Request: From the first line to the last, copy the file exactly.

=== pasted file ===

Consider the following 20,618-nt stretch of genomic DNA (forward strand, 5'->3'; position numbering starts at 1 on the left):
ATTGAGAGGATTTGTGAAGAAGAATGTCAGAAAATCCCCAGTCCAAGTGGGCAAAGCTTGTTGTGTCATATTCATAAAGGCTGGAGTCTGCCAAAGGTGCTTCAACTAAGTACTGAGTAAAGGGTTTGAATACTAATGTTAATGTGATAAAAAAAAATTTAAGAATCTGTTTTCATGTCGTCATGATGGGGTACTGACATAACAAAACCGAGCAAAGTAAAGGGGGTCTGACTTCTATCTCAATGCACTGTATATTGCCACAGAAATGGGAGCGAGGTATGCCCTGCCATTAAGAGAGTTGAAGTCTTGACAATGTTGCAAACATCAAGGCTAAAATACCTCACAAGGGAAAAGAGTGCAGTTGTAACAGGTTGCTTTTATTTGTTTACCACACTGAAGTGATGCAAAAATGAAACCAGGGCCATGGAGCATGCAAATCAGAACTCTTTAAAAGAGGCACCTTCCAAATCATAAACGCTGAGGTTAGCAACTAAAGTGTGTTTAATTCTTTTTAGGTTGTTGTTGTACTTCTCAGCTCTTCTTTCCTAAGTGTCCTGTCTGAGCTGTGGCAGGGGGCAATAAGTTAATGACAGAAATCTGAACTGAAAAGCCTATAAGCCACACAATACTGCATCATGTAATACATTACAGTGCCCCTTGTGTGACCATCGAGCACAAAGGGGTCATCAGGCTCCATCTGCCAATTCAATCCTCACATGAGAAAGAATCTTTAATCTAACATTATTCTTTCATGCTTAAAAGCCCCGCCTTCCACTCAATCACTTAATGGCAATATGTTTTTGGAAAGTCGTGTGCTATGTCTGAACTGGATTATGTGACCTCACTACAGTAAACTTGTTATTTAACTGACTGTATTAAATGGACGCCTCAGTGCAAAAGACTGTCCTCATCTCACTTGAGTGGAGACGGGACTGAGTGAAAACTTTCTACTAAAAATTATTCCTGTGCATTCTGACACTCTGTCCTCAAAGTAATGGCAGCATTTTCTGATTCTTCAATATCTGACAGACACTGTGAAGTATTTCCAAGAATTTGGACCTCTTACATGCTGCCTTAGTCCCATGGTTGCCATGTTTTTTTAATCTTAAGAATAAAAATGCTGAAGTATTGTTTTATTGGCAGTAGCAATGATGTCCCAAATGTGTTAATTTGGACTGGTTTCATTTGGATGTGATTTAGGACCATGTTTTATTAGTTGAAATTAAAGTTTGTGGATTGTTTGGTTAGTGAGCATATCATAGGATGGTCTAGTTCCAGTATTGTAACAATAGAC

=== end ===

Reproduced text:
Consider the following 20,618-nt stretch of genomic DNA (forward strand, 5'->3'; position numbering starts at 1 on the left):
ATTGAGAGGATTTGTGAAGAAGAATGTCAGAAAATCCCCAGTCCAAGTGGGCAAAGCTTGTTGTGTCATATTCATAAAGGCTGGAGTCTGCCAAAGGTGCTTCAACTAAGTACTGAGTAAAGGGTTTGAATACTAATGTTAATGTGATAAAAAAAAATTTAAGAATCTGTTTTCATGTCGTCATGATGGGGTACTGACATAACAAAACCGAGCAAAGTAAAGGGGGTCTGACTTCTATCTCAATGCACTGTATATTGCCACAGAAATGGGAGCGAGGTATGCCCTGCCATTAAGAGAGTTGAAGTCTTGACAATGTTGCAAACATCAAGGCTAAAATACCTCACAAGGGAAAAGAGTGCAGTTGTAACAGGTTGCTTTTATTTGTTTACCACACTGAAGTGATGCAAAAATGAAACCAGGGCCATGGAGCATGCAAATCAGAACTCTTTAAAAGAGGCACCTTCCAAATCATAAACGCTGAGGTTAGCAACTAAAGTGTGTTTAATTCTTTTTAGGTTGTTGTTGTACTTCTCAGCTCTTCTTTCCTAAGTGTCCTGTCTGAGCTGTGGCAGGGGGCAATAAGTTAATGACAGAAATCTGAACTGAAAAGCCTATAAGCCACACAATACTGCATCATGTAATACATTACAGTGCCCCTTGTGTGACCATCGAGCACAAAGGGGTCATCAGGCTCCATCTGCCAATTCAATCCTCACATGAGAAAGAATCTTTAATCTAACATTATTCTTTCATGCTTAAAAGCCCCGCCTTCCACTCAATCACTTAATGGCAATATGTTTTTGGAAAGTCGTGTGCTATGTCTGAACTGGATTATGTGACCTCACTACAGTAAACTTGTTATTTAACTGACTGTATTAAATGGACGCCTCAGTGCAAAAGACTGTCCTCATCTCACTTGAGTGGAGACGGGACTGAGTGAAAACTTTCTACTAAAAATTATTCCTGTGCATTCTGACACTCTGTCCTCAAAGTAATGGCAGCATTTTCTGATTCTTCAATATCTGACAGACACTGTGAAGTATTTCCAAGAATTTGGACCTCTTACATGCTGCCTTAGTCCCATGGTTGCCATGTTTTTTTAATCTTAAGAATAAAAATGCTGAAGTATTGTTTTATTGGCAGTAGCAATGATGTCCCAAATGTGTTAATTTGGACTGGTTTCATTTGGATGTGATTTAGGACCATGTTTTATTAGTTGAAATTAAAGTTTGTGGATTGTTTGGTTAGTGAGCATATCATAGGATGGTCTAGTTCCAGTATTGTAACAATAGAC